“Using only participants who gave a strong corroboration at Time 1, we then tested corroboration strength at Time 2 as a function of our manipulation. Again, a strong overall effect emerged, such that the Denial condition differed from both the Confession and Implied Guilt conditions—which did not differ. Specifically, 76.47% of strong Time 1 corroborators in the Denial condition again provided a strong corroboration at Time 2, compared with only 25% and 5.88% of those in the Confession and Implied Guilt conditions. Conversely, only 5.88% of strong Time 1 corroborators in the Denial condition fully withdrew their corroboration at Time 2, compared to 56.25% in the Confession condition and 82.35% in the Implied Guilt condition” (p. 68).
“Across all conditions, participants were moderately confident that the confederate had not left the room. However, participants in the Denial condition were more confident relative to those in the Confession and Implied Guilt conditions, which did not differ. Participants’ belief that the confederate had stolen the money was generally low. Those in the Denial condition were marginally less confident than those in the Confession and Implied Guilt conditions, which did not differ” (p. 68-69).
“As illustrated by numerous recently discovered wrongful convictions, false confessions often trump factual innocence. Part of the problem is that confessions are powerfully persuasive as a matter of common sense, making it difficult for judges, juries, and others to discount a defendant’s confession even when it was elicited in the presence of strong situational pressures. A second and more pernicious problem, however, is that confessions—precisely because they are powerfully persuasive—can corrupt other evidence from lay witnesses and forensic examiners, producing an illusion of false support. This forensic confirmation bias has been demonstrated in laboratory experiments and also receives support in an analysis of DNA exoneration cases, where 78% of cases that involved a false confession also contained one or more other evidence errors—most of which were more likely to follow rather than precede the confession” (p. 69).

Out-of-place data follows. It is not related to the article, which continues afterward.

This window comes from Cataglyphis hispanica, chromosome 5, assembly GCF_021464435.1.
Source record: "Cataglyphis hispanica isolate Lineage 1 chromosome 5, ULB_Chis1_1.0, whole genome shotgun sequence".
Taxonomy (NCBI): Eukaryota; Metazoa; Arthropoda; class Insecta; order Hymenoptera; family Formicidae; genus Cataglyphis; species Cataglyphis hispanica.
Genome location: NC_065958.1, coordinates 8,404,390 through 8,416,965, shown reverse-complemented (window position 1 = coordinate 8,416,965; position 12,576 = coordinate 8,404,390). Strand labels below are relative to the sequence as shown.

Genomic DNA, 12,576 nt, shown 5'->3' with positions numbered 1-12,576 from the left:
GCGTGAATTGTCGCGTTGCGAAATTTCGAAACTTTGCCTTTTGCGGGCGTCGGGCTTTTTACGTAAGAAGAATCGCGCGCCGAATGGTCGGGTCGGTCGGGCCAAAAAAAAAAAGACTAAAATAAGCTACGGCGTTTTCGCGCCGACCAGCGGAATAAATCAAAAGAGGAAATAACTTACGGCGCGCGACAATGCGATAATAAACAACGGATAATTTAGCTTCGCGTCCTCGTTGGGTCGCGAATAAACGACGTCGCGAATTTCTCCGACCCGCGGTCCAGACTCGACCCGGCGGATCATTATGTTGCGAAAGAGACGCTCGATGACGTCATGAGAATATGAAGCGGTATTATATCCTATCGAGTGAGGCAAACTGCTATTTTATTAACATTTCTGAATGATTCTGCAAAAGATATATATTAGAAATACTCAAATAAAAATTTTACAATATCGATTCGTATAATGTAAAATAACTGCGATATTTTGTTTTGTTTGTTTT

“Using a newly developed paradigm for studying alibi witnesses, the present study was designed to test the hypothesis that confessions can also trump innocence by suppressing exculpatory evidence. The results strongly supported this hypothesis. Depending on the experimental condition, participants were 10 to 16 times more likely to recant their support of the innocent confederate’s alibi after being informed that she had confessed—even though participants believed that she had immediately retracted that confession and even though they believed that their responses could carry real consequences. Participants in the confession conditions also expressed less confidence in the accuracy of the alibi and reported more doubt about the confederate’s innocence” (p. 69).
“The possibility of a second mechanism, a self-serving reason why a confession may influence alibi witnesses: That they fear being viewed as an accomplice, was also tested. This possibility may present itself whenever an alibi witness vouches for someone who later confesses, indicating guilt. In the present study, we explicitly suggested this inference to participants in the Implied Guilt condition and found that they were somewhat more likely to recant their support of the alibi than those in the mere Confession condition. It is important to note that although this latter effect was in the predicted direction, it was not significant” (p. 69).